Paraorchestra with Brett Anderson & Charles Hazlewood: Death Songbook review – a vivid time capsule

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A belated release from this pandemic-era collaboration between Suede’s Brett Anderson and conductor Charles Hazlewood’s orchestra deserves a wider audience. Paraorchestra is the first ensemble to feature disabled and non-disabled players, using assistive technology alongside a mix of electronic and acoustic instruments. It was Hazlewood’s plan to create a concert of cover songs about death or loss, with Anderson invited on board to front and help curate the project. Recorded over two performances in Wales in 2021-22, some songs owe their presence on the slate, cynics may cavil, thanks to their composer (B. Anderson) rather than any lyrical content.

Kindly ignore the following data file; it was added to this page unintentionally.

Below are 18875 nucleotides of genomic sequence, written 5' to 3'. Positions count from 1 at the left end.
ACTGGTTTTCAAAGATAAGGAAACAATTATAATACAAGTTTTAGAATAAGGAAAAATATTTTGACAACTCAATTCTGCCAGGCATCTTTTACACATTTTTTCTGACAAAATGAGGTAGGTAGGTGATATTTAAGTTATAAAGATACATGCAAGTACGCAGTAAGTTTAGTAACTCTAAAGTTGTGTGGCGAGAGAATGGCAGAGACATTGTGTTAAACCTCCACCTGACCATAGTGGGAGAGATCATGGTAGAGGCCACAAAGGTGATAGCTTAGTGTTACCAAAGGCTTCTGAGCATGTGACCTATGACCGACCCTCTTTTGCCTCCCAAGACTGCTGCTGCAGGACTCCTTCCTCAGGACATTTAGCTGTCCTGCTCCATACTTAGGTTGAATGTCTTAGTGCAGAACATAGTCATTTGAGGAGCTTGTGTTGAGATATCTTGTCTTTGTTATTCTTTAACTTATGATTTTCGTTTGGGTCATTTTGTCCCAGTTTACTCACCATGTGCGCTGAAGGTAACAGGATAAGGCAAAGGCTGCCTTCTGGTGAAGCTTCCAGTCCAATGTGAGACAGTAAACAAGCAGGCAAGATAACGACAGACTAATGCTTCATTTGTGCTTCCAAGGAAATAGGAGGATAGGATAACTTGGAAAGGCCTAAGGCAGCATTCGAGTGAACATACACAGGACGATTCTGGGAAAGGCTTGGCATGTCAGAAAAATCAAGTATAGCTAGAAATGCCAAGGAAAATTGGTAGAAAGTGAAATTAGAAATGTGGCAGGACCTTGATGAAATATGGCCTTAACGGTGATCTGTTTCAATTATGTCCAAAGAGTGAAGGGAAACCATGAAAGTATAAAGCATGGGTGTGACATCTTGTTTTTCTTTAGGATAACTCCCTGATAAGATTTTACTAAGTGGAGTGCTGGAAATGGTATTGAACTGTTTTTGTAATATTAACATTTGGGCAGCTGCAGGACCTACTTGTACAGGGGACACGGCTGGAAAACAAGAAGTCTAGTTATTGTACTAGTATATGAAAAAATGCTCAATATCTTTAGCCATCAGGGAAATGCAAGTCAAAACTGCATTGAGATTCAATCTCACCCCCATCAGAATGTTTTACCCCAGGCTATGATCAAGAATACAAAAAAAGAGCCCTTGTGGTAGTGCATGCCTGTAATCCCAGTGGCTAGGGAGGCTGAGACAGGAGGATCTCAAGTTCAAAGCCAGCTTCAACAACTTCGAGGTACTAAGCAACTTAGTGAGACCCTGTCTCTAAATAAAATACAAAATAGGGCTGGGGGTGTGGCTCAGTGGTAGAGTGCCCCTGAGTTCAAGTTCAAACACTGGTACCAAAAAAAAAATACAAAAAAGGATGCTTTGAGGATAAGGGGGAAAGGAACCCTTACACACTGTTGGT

Yet Anderson is often in finest voice on the material he knows best, such as Suede’s The Next Life or his own little-known solo track Unsung, rather than trying to freight drama into the blank stillness of Depeche Mode’s Enjoy the Silence that it really doesn’t need. Elsewhere, the orchestra’s take on Mercury Rev’s Holes is a clear standout, likewise a grand rearrangement of Echo & the Bunnymen’s The Killing Moon, while slight Suede B-side He’s Dead builds to a stunning crescendo that completely transports the song. It’s exactly what this sort of album should deliver.


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